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Z-Wave Vs. Zigbee

Z-Wave and Zigbee are both low-power, mesh wireless technologies designed to carry small amounts of data short to medium distances. But they aren’t without their differences. We’re often asked about those differences by product designers looking to find a mesh technology for a product they’re building.

Before we get into the differences, here’s a brief rundown of what these wireless technologies have in common.

Z-Wave Vs. Zigbee: What do they have in common?

  1. Both technologies are mesh networks. Each node in the system acts as both a wireless data source and a repeater. Information from a single sensor node hops from node to node until the transmission reaches the gateway. (We’ll talk more later on whether this is the appropriate topology for your application.)
  2. Both technologies use the IEEE 802.15.4 low-rate personal area network (LR-PAN) protocol for the unified physical layer (OSI layer 1), structuring packets, and creating MAC (Medium Access Control) schemes.
  3. Both are widely used in local area sensor data networks, like in security systems, urban smart grid controllers, HVAC control systems, home automation, and lighting controls.

Z-Wave Vs. Zigbee: How are they different?

  1. Z-wave has a tightly controlled product ecosystem that caters to the smart home and smart building space, whereas Zigbee can be used for a number of applications. There’s no expectation that two Zigbee devices are interoperable unless the interoperability is preplanned. A Z-Wave application, on the other hand, will almost always integrate with another Z-Wave device. This is a major consideration for product engineers, which we’ll discuss further in the section below.
  2. Zigbee uses the global standard 2.4GHz ISM frequency band, whereas Z-Wave uses the 915 MHz ISM band (in the U.S.) and the 868 MHz RFID band (in Europe). Zigbee’s global standard allows its hardware to be used in any country. However, the 2.4 GHz band can be subject to intense interference from WiFi and Bluetooth systems, whereas the sub-GHz bands Z-Wave uses do not face the same interference issues.
  3. Lots of providers make Zigbee radios, but Z-Wave uses a proprietary radio system from Sigma designs. Since Z-Wave suffers from fewer interoperability problems than Zigbee, their proprietary radio system isn’t necessarily a bad thing.
  4. Z-Wave uses frequency-shift keyed modulation (FSK), whereas Zigbee modulation is carried out through direct sequence spread spectrum (DSSS). Each has its own pluses and minuses, and you can read more here on the difference between DSSS and FSK.

Zigbee: An interoperability cautionary tale?

Zigbee is, in my opinion, a cautionary tale for wireless standard bodies. Many wireless manufacturers use Zigbee to produce devices that aren’t actually interoperable—which can cause major issues for OEMs that are expecting interoperability.

Want to find the best wireless technology for your M2M application?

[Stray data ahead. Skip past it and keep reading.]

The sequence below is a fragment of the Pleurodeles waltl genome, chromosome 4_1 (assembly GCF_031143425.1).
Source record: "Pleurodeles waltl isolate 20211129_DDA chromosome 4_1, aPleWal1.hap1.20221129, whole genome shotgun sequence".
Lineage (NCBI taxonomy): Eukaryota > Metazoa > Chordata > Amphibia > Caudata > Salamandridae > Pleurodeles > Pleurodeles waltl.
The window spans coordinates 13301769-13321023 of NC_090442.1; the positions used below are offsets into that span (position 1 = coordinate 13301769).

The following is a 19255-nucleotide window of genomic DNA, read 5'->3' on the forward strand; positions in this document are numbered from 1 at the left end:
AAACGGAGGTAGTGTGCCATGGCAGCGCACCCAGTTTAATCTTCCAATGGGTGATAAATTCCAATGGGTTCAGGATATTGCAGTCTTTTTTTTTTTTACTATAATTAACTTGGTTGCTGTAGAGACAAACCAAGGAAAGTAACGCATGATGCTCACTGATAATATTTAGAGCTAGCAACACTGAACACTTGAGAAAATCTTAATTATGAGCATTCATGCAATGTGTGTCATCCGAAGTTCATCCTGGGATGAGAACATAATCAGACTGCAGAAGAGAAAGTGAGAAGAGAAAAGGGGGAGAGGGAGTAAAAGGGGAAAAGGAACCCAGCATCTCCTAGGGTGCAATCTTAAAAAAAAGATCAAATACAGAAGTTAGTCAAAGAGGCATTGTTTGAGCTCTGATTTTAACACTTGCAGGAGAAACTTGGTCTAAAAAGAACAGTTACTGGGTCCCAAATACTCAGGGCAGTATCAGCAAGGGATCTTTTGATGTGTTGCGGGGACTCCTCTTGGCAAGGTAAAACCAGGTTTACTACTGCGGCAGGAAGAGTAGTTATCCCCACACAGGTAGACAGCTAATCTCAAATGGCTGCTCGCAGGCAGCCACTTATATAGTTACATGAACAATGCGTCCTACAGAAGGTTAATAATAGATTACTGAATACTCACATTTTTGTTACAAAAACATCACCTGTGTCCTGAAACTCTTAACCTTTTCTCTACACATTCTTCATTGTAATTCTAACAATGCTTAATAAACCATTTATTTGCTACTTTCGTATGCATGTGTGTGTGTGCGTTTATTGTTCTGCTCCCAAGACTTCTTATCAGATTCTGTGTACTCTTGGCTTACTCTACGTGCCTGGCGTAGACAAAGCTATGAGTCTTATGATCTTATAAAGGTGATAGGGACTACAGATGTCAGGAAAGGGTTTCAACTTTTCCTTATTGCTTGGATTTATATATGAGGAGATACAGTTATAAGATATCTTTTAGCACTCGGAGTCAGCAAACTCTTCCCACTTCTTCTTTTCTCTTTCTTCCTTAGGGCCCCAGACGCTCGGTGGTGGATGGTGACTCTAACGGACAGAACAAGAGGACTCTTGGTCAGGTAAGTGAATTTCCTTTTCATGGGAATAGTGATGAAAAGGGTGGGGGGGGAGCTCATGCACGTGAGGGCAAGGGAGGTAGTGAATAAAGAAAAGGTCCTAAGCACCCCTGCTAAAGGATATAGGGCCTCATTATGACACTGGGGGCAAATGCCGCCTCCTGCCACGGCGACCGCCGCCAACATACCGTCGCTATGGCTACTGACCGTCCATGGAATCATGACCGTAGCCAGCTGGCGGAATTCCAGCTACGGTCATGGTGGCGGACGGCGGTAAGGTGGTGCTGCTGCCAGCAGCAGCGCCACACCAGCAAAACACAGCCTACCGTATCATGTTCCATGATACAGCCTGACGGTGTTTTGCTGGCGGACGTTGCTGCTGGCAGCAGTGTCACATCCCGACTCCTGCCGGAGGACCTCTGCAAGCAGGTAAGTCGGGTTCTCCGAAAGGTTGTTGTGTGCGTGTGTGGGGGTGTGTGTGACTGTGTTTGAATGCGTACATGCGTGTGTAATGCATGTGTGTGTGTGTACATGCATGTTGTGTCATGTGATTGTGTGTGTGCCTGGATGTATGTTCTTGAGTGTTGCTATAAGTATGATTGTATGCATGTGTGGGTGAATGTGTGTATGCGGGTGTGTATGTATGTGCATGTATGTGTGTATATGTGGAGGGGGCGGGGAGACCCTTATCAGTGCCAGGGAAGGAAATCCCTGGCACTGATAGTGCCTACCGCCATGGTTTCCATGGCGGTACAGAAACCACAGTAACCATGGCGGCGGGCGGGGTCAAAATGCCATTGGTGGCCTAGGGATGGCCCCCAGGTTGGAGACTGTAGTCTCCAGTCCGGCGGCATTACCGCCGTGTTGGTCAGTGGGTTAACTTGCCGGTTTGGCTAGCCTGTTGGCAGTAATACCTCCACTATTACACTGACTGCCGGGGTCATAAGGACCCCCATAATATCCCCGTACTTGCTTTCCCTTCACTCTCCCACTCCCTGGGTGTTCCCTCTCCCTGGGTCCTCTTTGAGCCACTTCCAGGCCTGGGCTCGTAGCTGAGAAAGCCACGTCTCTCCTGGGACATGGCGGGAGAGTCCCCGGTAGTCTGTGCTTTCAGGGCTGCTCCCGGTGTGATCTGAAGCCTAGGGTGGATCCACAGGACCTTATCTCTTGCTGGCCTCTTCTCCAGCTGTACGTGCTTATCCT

Whether or not Zigbee missed an opportunity to be more like Z-Wave when it comes to interoperability is another discussion. But the question becomes, are you looking for true application interoperability—where devices work without any coordination among vendors on different parts of the stack? If that’s your goal, you’re going to lean toward a technology like Z-Wave that, while more proprietary, is very successful due to its ease of use and interoperability. If interoperability isn’t a concern, Zigbee could be a contender.

Will Zigbee Or Z-Wave Work Best For Your Application?

If you’re considering different technologies for a product you’re building, you should first be certain that a mesh topology will work for you. Mesh could be the wrong choice if you need to transmit data over long distances.

Both Zigbee and Z-Wave are, by their very nature, short to medium range. In fact, we recently spoke with some individuals at a large HVAC controls company who confessed to putting up three times more mesh node “thermostats” in a building than were needed just to make their Zigbee work. If you have a break in your mesh and have to do a workaround like this, consider the costs—they’ll add up quickly! Additionally, mesh networks have higher latencies, which can cause bottlenecks when several nodes try to pass through a single node to reach the gateway.

We don’t claim that mesh is always a bad choice—but it’s no secret we favor a star network topology. If you find that your product actually requires a long-range alternative to Zigbee or Z-Wave, take a look at Symphony Link. To see a breakdown of other long-range wireless technologies, we recommend this white paper on Selecting A Wireless Technology For Industrial IoT Products.

IoT Protocol Selection White Paper

Written by Brian Ray

Brian is the Founder and CTO of Link Labs. As the chief technical innovator and leader of the company, Brian has led the creation and deployment of a new type of ultra long-range, low-power wireless networking which is transforming the Internet of Things and M2M space.

Before starting Link Labs, Brian led a team at the Johns Hopkins University Applied Physics Lab that solved communications and geolocation problems for the national intelligence community. He was also the VP of Engineering at the network security company, Lookingglass, and served for eight years as a submarine officer in the U.S. Navy. He graduated from the U.S. Naval Academy and received his Master’s Degree from Oxford University.

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